Landscape changes of the Gåsbreen glacier and its vicinity since 1899 are described. Maps at 1:50 000 scale of changes of the glacier's elevation and extent for the periods 1938-1961, 1961-1990, 1990-2010, and 1938-2010 are analyzed in comparison with results of the authors' field work in the summer seasons 1983, 1984, 2000, 2005 and 2008. During all the 20th century, the progressive recession of the glacier revealed in a dramatic decrease in the thickness of its lower part, with a small reduction of its area and length. However, further shrinkage produced significant shortening and reduction in area which resulted in final decline of the Goësvatnet glacial dammed lake in 2002. Hence, the lowest (and very thick, up to 150-160 m) part of the former glacier tongue and dammed lake were transformed into a new terraced river valley south of the glacier and a typical marginal zone with glacial landforms north of the glacier. Since 1961, the equilibrium line altitude of the Gåsbreen glacier has risen from ca 350 to ca 500 m a.s.l. and now is located below the very steep rocky walls of the Mehesten mountain ridge, 1378 m a.s.l. Hence, the glacier is being fed by snow avalanches from these rocky walls and much more snow melts during the warmer summer seasons, stimulating a quicker recession of the lowest part of the glacier. This recession may be stopped only by significant climate cooling or increase in snow.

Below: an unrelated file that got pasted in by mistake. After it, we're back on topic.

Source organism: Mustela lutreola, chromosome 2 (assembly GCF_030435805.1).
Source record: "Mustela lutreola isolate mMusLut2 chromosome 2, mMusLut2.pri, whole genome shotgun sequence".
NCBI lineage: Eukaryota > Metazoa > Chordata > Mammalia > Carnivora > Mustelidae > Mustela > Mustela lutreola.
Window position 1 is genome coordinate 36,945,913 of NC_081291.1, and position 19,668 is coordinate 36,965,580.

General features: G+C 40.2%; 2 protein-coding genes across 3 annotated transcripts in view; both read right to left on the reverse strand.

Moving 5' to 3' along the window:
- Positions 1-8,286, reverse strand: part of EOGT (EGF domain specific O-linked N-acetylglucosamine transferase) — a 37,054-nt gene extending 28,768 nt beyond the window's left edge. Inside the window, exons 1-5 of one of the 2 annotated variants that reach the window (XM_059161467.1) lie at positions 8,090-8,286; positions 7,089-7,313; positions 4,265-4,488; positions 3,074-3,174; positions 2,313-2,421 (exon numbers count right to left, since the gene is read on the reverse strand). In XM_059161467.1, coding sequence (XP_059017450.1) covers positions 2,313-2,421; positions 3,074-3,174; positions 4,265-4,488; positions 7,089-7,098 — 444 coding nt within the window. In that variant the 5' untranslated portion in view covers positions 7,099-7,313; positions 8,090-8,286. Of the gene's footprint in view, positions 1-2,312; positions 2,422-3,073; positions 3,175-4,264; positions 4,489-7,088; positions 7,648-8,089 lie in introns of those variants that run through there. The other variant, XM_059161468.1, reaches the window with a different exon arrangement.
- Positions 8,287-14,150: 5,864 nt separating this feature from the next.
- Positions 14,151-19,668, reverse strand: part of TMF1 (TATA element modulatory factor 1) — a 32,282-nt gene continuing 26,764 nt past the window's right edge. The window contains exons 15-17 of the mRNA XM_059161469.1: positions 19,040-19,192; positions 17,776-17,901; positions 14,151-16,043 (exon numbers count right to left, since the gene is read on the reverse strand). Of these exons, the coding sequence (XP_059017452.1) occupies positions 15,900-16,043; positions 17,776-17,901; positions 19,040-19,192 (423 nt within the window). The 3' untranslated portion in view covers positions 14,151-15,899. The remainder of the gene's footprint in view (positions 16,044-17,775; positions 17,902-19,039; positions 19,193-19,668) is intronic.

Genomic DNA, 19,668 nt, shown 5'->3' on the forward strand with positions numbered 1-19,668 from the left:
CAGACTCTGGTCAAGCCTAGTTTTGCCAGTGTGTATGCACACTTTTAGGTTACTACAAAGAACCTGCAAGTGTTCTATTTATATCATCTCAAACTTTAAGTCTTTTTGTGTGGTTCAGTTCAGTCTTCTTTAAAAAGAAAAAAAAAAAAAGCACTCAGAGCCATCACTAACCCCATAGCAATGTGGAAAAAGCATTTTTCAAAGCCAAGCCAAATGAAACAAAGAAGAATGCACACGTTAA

In this study, atlases of wave characteristics and wave energy for the Barents Sea have been generated for the years from 1996 to 2015 based on ERA-Interim datasets from the European Centre for Medium-Range Weather Forecasts (ECMWF). The wave power resources in the Barents Sea can be exploited with sea ice extent declining in recent years. The entire Barents Sea has been divided into multi-year sea ice zones, seasonal sea ice zones and open water zones according to the 20-year averaged sea ice concentration. In the entire domain, the spatial distributions of the annual averaged and mean monthly significant wave heights and wave energy flux are presented. For the open water zones, 15 points have been selected at different locations so as to derive and study the wave energy roses and the inter-annual wave power variation. Moreover, the correlations between the wave energy period and the significant wave height are shown in the energy and scatter diagrams. The maximum wave power occurs in the winter in the western parts of the Barents Sea with more than 60kW/m. The wave energy can therefore be exploited in the open water zones.